Eleven North Sea islands have signed up to become living laboratories for a waste-free environment.
The islands from six countries will follow a "cradle-to-cradle" philosophy, which calls for using renewable energy and products made from materials that can be endlessly reused or organically decomposed.
Innovations will include electric vehicles, a desalination system for drinking water that removes salt in a usable form, and purification of household water — including human waste.
"The islands will be a catalyst for innovation for the whole region," German chemist Michael Braungart said at the unveiling of the project late Wednesday.
Technical universities from around northern Europe will try out new solutions for small-scale energy production, transportation and water management, with the aim of making the islands nearly self-sustaining by 2030, project managers said.
The European Union is donating $4.5 million for the first four-year phase. Islands from Germany, Norway, Denmark, Sweden, the Netherlands and the Britain will take part. The Cradle to Cradle Island project will be overseen by officials of the northern Dutch province of Friesland.
The islands have a total of nearly 50,000 residents, but most of them swell with visitors during the summer. Some of the islands see the project as a way of attracting more tourists.
The concept originated in the 1970s, but was popularized with a 2002 book by Braungart and American architect William McDonough, "Cradle to Cradle: Remaking the Way We Make Things."
It calls for revamping industries to use non-harmful materials that can be reused for other products when their original life span reaches an end. An office chair, for example, can be regenerated in 200 ways, said Braungart, head of a consulting firm called the Environmental Protection and Encouragement Agency.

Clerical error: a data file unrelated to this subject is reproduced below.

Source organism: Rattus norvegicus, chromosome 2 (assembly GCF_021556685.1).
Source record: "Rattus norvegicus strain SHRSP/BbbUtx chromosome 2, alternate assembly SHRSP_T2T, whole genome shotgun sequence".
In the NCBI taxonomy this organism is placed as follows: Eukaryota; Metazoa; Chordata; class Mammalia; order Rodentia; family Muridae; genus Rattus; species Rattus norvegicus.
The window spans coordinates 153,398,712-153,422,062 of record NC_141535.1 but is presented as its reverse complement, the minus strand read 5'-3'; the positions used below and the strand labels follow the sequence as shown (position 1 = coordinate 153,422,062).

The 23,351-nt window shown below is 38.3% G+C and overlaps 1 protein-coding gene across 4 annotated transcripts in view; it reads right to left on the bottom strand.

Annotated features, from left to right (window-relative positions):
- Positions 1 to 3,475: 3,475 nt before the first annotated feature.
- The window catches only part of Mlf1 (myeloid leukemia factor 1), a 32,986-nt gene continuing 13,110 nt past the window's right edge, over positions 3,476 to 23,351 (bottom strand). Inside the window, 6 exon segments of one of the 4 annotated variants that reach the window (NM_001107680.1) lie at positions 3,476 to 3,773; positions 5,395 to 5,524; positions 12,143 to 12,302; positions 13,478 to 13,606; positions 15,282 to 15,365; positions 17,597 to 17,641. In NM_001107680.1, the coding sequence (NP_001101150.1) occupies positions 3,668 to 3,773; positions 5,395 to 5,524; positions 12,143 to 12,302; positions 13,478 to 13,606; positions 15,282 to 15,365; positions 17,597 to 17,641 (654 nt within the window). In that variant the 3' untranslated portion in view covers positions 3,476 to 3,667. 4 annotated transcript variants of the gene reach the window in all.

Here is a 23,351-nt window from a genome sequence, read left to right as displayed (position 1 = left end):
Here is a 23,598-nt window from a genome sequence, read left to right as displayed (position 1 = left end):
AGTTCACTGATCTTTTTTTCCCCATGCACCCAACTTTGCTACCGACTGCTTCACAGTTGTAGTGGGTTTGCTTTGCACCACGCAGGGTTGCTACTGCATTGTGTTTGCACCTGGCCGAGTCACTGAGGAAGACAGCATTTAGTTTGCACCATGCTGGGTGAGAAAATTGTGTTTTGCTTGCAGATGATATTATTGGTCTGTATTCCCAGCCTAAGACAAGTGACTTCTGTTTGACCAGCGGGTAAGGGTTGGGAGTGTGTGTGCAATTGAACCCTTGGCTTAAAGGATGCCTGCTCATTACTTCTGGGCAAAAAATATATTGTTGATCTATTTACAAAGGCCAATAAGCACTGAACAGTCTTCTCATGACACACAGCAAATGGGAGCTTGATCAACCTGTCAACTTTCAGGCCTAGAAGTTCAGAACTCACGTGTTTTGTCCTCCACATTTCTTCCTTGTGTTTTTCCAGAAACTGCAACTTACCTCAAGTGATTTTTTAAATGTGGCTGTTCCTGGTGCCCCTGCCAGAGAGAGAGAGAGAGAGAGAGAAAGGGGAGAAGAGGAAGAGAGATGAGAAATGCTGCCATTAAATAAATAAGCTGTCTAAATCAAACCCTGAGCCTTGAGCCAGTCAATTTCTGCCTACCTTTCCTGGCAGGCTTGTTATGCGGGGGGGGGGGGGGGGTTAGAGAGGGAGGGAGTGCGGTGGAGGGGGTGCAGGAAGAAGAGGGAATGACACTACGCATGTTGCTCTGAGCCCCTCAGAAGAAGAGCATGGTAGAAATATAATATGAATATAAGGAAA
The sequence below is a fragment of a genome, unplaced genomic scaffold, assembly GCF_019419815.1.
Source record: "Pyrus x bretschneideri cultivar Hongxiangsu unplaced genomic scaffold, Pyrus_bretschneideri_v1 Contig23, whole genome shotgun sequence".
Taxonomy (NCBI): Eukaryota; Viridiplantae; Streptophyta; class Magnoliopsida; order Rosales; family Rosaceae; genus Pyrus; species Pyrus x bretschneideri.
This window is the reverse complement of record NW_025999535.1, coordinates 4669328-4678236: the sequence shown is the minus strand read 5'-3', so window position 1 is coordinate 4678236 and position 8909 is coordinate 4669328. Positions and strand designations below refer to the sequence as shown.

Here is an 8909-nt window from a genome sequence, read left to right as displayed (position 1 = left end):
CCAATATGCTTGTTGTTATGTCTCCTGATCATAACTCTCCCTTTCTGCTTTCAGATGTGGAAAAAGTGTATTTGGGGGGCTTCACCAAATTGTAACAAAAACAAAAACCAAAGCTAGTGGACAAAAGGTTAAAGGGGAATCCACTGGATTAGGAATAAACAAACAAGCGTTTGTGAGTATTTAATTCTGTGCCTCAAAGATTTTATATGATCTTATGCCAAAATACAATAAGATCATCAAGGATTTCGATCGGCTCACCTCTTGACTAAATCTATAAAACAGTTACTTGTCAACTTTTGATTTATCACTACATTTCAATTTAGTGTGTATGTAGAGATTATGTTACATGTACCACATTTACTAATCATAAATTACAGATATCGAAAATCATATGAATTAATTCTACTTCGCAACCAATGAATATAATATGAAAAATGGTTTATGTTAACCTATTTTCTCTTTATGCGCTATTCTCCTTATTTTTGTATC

"If you don't change the whole industrial sector within the next 10 to 15 years, the system will destroy itself. It's already starting," Braungart told The Associated Press.
Among other proposed ideas, new buildings will use paint on the internal walls containing micro-organisms that clean the air, and cement on the external walls that removes particulates from the atmosphere, he said.
Different islands will experiment with various elements of sustainability. Several islands of Britain's Shetlands, a group of 100 islands north of Scotland, will tap the energy from waves off its west coast and tidal streams between the islands.
The Dutch islands of Texel and Ameland, largely comprised of dunes and bicycle paths, will get a network of electric motor scooters and recharging stations. A Dutch water research company, Wetsus, will experiment with a system to produce electricity by mixing salt water and fresh water.